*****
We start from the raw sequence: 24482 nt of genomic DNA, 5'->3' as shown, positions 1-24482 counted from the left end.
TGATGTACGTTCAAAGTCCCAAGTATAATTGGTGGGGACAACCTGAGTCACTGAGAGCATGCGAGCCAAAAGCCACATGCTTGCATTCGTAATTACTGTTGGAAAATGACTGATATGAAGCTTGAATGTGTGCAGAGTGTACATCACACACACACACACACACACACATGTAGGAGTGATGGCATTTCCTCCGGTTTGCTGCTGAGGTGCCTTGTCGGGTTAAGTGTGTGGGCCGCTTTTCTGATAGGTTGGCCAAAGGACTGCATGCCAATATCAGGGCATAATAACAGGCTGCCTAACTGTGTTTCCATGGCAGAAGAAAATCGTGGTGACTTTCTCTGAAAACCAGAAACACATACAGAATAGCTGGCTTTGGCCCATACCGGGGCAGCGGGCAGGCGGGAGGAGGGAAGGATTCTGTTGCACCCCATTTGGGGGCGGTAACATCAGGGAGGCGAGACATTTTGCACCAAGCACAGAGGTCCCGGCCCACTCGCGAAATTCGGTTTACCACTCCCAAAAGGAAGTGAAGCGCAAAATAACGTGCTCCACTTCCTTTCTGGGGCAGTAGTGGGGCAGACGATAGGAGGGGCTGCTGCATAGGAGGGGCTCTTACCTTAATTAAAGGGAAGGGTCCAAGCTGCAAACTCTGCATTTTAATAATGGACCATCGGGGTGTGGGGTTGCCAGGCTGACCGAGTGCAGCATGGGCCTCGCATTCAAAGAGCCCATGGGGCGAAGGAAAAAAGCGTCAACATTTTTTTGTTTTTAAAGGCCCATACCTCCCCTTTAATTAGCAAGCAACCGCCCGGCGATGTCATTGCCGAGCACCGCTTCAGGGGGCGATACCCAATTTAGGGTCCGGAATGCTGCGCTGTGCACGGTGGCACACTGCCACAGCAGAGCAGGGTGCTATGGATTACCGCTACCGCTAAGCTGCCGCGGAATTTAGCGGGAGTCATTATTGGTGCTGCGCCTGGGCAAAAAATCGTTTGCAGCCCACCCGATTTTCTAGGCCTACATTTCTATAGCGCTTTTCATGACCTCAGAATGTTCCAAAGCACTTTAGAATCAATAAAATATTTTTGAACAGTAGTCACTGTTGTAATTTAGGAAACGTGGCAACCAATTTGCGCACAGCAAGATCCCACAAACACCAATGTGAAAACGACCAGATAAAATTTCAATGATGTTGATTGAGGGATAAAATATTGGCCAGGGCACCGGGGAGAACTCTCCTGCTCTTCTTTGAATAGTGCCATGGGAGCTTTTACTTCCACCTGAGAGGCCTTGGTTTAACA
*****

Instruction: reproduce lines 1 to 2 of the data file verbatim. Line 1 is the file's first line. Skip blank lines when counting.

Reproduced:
We start from the raw sequence: 24482 nt of genomic DNA, 5'->3' as shown, positions 1-24482 counted from the left end.
TGATGTACGTTCAAAGTCCCAAGTATAATTGGTGGGGACAACCTGAGTCACTGAGAGCATGCGAGCCAAAAGCCACATGCTTGCATTCGTAATTACTGTTGGAAAATGACTGATATGAAGCTTGAATGTGTGCAGAGTGTACATCACACACACACACACACACACACATGTAGGAGTGATGGCATTTCCTCCGGTTTGCTGCTGAGGTGCCTTGTCGGGTTAAGTGTGTGGGCCGCTTTTCTGATAGGTTGGCCAAAGGACTGCATGCCAATATCAGGGCATAATAACAGGCTGCCTAACTGTGTTTCCATGGCAGAAGAAAATCGTGGTGACTTTCTCTGAAAACCAGAAACACATACAGAATAGCTGGCTTTGGCCCATACCGGGGCAGCGGGCAGGCGGGAGGAGGGAAGGATTCTGTTGCACCCCATTTGGGGGCGGTAACATCAGGGAGGCGAGACATTTTGCACCAAGCACAGAGGTCCCGGCCCACTCGCGAAATTCGGTTTACCACTCCCAAAAGGAAGTGAAGCGCAAAATAACGTGCTCCACTTCCTTTCTGGGGCAGTAGTGGGGCAGACGATAGGAGGGGCTGCTGCATAGGAGGGGCTCTTACCTTAATTAAAGGGAAGGGTCCAAGCTGCAAACTCTGCATTTTAATAATGGACCATCGGGGTGTGGGGTTGCCAGGCTGACCGAGTGCAGCATGGGCCTCGCATTCAAAGAGCCCATGGGGCGAAGGAAAAAAGCGTCAACATTTTTTTGTTTTTAAAGGCCCATACCTCCCCTTTAATTAGCAAGCAACCGCCCGGCGATGTCATTGCCGAGCACCGCTTCAGGGGGCGATACCCAATTTAGGGTCCGGAATGCTGCGCTGTGCACGGTGGCACACTGCCACAGCAGAGCAGGGTGCTATGGATTACCGCTACCGCTAAGCTGCCGCGGAATTTAGCGGGAGTCATTATTGGTGCTGCGCCTGGGCAAAAAATCGTTTGCAGCCCACCCGATTTTCTAGGCCTACATTTCTATAGCGCTTTTCATGACCTCAGAATGTTCCAAAGCACTTTAGAATCAATAAAATATTTTTGAACAGTAGTCACTGTTGTAATTTAGGAAACGTGGCAACCAATTTGCGCACAGCAAGATCCCACAAACACCAATGTGAAAACGACCAGATAAAATTTCAATGATGTTGATTGAGGGATAAAATATTGGCCAGGGCACCGGGGAGAACTCTCCTGCTCTTCTTTGAATAGTGCCATGGGAGCTTTTACTTCCACCTGAGAGGCCTTGGTTTAACA